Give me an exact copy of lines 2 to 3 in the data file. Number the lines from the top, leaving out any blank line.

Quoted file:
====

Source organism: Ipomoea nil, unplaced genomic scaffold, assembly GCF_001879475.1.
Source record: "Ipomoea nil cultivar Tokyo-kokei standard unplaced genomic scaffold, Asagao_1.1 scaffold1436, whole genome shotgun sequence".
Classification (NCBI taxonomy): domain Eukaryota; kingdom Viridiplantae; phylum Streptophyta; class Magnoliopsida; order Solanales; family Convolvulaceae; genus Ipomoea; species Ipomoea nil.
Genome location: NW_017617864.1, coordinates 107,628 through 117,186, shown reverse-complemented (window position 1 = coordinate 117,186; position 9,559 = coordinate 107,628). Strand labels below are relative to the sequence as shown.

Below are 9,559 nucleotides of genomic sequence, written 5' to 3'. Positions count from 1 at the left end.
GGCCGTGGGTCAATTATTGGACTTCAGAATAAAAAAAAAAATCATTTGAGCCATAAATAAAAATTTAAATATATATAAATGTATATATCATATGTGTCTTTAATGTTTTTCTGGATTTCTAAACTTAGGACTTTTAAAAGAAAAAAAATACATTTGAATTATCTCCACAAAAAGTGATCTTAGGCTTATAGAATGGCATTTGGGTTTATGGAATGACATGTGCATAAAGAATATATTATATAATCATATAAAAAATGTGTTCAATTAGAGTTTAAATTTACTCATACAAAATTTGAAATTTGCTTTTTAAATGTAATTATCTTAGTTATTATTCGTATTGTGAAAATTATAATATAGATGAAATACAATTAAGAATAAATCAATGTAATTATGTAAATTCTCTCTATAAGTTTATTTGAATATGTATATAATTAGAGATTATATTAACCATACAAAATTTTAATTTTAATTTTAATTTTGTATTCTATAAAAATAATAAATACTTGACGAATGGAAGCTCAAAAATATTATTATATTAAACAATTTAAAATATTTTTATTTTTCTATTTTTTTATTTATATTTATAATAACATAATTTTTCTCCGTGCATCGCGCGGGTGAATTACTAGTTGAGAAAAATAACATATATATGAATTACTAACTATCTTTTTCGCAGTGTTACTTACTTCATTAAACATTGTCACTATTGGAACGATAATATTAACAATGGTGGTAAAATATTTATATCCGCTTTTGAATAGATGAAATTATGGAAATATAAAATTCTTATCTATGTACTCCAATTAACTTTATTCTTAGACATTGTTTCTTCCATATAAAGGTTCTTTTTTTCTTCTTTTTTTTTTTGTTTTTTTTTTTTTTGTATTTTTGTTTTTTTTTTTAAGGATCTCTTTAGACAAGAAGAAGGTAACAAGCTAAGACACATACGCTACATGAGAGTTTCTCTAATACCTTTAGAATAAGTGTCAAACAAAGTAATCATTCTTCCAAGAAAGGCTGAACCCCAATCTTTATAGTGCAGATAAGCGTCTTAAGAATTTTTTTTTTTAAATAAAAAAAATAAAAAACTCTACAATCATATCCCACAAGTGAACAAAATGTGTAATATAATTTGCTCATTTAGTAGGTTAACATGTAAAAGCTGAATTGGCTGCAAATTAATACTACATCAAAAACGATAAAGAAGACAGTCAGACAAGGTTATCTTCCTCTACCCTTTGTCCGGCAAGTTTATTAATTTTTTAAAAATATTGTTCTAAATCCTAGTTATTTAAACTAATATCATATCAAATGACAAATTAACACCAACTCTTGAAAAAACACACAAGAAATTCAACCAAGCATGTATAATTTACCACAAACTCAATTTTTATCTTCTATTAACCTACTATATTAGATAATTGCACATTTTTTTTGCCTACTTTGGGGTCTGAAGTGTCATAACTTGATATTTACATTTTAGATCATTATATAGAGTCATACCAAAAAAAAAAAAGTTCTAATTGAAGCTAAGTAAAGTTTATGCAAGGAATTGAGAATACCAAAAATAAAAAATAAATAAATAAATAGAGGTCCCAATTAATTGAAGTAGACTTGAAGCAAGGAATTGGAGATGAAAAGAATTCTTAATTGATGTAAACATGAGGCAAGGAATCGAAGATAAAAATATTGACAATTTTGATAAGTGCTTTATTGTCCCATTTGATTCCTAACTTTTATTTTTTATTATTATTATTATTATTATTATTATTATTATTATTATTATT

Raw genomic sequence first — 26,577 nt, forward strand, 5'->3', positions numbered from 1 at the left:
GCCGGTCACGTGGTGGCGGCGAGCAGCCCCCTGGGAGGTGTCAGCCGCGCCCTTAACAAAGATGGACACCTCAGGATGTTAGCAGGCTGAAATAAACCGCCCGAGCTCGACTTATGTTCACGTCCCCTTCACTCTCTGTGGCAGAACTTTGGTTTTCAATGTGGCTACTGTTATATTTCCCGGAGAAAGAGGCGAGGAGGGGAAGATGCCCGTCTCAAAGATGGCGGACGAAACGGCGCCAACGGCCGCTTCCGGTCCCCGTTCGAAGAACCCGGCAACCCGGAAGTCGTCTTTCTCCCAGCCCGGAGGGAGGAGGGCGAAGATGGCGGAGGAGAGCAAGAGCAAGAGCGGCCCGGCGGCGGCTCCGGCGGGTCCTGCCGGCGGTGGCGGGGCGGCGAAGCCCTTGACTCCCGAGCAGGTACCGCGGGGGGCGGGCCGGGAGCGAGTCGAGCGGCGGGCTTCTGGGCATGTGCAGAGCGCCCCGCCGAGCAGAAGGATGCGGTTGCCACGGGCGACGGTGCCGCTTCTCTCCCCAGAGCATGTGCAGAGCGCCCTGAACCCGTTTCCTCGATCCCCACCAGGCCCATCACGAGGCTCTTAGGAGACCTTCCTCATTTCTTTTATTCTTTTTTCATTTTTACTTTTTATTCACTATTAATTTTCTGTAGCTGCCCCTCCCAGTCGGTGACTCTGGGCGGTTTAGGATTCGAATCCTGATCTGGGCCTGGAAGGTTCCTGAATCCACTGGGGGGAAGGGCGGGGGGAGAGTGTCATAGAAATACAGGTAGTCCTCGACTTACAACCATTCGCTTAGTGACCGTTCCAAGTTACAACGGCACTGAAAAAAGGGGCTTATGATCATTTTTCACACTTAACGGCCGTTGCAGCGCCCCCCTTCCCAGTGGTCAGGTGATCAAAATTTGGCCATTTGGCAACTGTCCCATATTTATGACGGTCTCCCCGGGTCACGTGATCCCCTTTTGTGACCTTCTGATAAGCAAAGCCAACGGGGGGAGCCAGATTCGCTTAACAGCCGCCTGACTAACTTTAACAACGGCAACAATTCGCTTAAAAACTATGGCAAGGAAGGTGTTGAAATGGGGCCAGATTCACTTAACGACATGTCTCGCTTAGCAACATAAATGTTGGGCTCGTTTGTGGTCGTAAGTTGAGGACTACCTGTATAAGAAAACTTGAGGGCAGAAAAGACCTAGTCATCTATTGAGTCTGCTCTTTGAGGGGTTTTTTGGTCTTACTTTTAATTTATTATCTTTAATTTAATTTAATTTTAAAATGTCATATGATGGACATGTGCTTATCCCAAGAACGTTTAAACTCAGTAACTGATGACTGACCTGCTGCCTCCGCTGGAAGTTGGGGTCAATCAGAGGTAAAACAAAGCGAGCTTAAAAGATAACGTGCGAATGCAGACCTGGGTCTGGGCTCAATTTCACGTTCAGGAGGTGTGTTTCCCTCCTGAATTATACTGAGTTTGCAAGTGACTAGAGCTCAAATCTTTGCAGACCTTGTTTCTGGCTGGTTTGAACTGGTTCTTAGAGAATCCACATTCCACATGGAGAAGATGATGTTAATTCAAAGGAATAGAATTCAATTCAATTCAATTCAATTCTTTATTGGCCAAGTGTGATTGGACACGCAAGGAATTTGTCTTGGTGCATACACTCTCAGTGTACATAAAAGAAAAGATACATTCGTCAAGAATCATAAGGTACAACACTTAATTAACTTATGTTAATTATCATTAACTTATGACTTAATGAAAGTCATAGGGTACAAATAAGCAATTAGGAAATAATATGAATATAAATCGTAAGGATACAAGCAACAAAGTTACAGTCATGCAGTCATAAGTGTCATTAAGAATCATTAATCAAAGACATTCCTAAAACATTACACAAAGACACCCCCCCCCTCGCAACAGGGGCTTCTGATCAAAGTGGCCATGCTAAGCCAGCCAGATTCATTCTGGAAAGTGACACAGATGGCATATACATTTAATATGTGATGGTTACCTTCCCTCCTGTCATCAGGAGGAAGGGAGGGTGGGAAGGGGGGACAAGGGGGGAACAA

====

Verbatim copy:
Source record: "Ipomoea nil cultivar Tokyo-kokei standard unplaced genomic scaffold, Asagao_1.1 scaffold1436, whole genome shotgun sequence".
Classification (NCBI taxonomy): domain Eukaryota; kingdom Viridiplantae; phylum Streptophyta; class Magnoliopsida; order Solanales; family Convolvulaceae; genus Ipomoea; species Ipomoea nil.